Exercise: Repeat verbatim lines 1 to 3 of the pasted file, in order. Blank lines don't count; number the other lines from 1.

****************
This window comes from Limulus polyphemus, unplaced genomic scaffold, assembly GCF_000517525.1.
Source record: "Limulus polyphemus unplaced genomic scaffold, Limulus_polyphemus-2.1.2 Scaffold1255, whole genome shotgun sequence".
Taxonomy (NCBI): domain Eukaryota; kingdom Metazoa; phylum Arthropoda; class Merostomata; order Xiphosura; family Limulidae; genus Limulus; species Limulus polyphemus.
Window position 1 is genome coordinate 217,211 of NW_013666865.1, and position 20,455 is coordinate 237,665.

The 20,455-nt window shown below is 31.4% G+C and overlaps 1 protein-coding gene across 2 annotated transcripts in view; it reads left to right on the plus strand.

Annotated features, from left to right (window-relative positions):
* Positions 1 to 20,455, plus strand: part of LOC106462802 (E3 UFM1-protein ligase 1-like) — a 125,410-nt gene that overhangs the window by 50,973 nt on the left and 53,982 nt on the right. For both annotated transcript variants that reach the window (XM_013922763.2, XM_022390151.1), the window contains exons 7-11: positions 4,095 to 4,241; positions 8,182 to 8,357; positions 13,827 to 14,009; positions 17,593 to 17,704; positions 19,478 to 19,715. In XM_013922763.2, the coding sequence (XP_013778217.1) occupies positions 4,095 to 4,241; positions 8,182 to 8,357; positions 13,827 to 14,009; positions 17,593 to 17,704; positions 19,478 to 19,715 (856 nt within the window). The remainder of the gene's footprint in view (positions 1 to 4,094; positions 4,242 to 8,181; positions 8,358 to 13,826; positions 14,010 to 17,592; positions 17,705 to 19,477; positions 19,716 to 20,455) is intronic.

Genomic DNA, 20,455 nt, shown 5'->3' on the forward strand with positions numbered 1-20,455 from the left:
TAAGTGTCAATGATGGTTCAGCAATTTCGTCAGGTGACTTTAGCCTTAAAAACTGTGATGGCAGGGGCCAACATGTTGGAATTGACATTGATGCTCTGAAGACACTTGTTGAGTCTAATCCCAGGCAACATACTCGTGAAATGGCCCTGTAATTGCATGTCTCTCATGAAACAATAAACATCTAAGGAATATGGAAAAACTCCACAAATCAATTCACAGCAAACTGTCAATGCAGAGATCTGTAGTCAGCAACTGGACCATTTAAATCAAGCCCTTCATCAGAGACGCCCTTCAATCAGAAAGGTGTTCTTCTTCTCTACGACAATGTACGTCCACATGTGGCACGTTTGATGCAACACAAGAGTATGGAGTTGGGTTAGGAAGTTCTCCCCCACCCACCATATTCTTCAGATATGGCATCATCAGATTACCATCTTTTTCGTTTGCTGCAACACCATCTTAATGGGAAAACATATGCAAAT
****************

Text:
This window comes from Limulus polyphemus, unplaced genomic scaffold, assembly GCF_000517525.1.
Source record: "Limulus polyphemus unplaced genomic scaffold, Limulus_polyphemus-2.1.2 Scaffold1255, whole genome shotgun sequence".
Taxonomy (NCBI): domain Eukaryota; kingdom Metazoa; phylum Arthropoda; class Merostomata; order Xiphosura; family Limulidae; genus Limulus; species Limulus polyphemus.